Exploring My Inner Squirrel, or, How I Went Nuts

Acorns, acorns everywhere! It’s that time of year when walking around the Arts Quad here at work, or walking to the parking lot can be hazardous to your health. The mass quantity of oak trees we have on campus are shedding their bounty, acorns. They fall randomly. They cover the sidewalks. They get kicked while you walk, crushed under tires, and many a squirrel is gathering and burying them for later.

A couple years back, upon seeing all these nuts, I pondered if they were edible. I mean, they are EVERYWHERE! If we can eat them like the squirrels do, why aren’t we taking advantage of them? It’s free food for goodness sake! As it turns out, they are edible. “Three Fat Guys In The Woods” made some porridge out of them. I found a recipe for Acorn-Maple Cookies made with Acorn Flour.

Oak Bounty

Oak Bounty

Last week, as acorns fell from trees barely missing my head and bounced off the sidewalk behind me, I decided that I would try my hand at the incredible, edible acorn. I gathered 30-40 nuts from a variety of different trees over the course of three days. I didn’t want to get too carried away with this, in case they proved to be nasty. While dinner cooked, I started cracking them open with a hammer because, well, who the heck knows where my real nutcracker is?

Hammer Time

Hammer Time

Other than a few nuts that went flying across the kitchen and my fiancé coming out wondering what the heck I was doing, then asking “Why?” when I told him, (answer: In the event of a Zombie Apocalypse and we’re desperate for food, of course) it was a pretty easy and quick process. Some of the nuts I’d chosen were too old. The meat inside was a shriveled, dry thing the size of a raisin. The majority however, proved in good shape.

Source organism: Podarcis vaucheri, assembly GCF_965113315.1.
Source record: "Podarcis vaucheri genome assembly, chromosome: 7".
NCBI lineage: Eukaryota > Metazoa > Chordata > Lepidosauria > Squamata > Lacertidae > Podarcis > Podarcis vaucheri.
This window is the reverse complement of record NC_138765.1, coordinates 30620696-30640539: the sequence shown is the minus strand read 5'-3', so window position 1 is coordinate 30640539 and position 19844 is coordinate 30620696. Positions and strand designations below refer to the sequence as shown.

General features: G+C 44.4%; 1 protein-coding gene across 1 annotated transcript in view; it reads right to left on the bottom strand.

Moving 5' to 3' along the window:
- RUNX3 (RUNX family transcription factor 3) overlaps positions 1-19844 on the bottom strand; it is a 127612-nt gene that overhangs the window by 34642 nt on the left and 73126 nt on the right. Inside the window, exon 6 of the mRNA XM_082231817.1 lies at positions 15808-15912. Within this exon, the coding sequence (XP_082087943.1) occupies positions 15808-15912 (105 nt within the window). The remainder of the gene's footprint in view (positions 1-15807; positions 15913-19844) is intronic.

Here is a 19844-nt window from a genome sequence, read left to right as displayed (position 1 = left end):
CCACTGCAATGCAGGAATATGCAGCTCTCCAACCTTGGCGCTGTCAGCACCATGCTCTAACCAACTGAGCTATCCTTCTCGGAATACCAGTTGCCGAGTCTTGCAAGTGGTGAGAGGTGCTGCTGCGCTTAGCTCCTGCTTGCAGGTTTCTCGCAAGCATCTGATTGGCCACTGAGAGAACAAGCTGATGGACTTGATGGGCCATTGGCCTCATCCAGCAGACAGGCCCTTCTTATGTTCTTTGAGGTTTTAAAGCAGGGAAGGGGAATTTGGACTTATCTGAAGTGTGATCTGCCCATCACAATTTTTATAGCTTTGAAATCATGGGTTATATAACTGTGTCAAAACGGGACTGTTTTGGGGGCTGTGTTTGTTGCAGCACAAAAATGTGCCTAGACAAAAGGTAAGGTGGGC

I moved on to step two after dinner by placing the freshly shucked nut meats into a shallow dish of cold water to soak overnight. Acorns contain a pretty hearty amount of tannins which makes them super bitter to eat right from the shell. I tried a little pre-soak nibble and almost immediately spit it back out. The next morning I drained the brownish-yellow water and refilled the pan to let the nuts soak another eight hours. Another nibble was taken and again, spat out. So far, so bad.

Acorn3

Soak, soak, soak.

Next, I placed them into a pan and began the boiling process. I let them simmer for about 15 minutes, drained, nibbled (without spitting it out this time) and boiled a second time for another 15 minutes.  I drained again and this time, let them sit in the strainer to dry. The final product after three days was a couple handfuls of, hopefully, edible acorn nuts!

Acorn4

Those are some hot nuts!

The final step, taking more than just a nibble. I removed a good-sized piece, popped it in my mouth, chewed cautiously and well, hm. Not so bad. The vast majority of the bitterness was now gone. There wasn’t a lot of flavor to them, a bit like a bland macadamia nut, but they were certainly edible. I think I’ll maybe try and roast them a bit next and add a touch of salt before presenting them to the family for a taste test.

Acorn5

LET’S EAT!!!

Will I do this again? I don’t know. It was a lot of fun really and now that I know better what to look for when gathering the nuts so I get fewer dried up raisins stumps, I may move on to try and make some Acorn Flour and bake up some of those Acorn-Maple cookies I saw a recipe for next.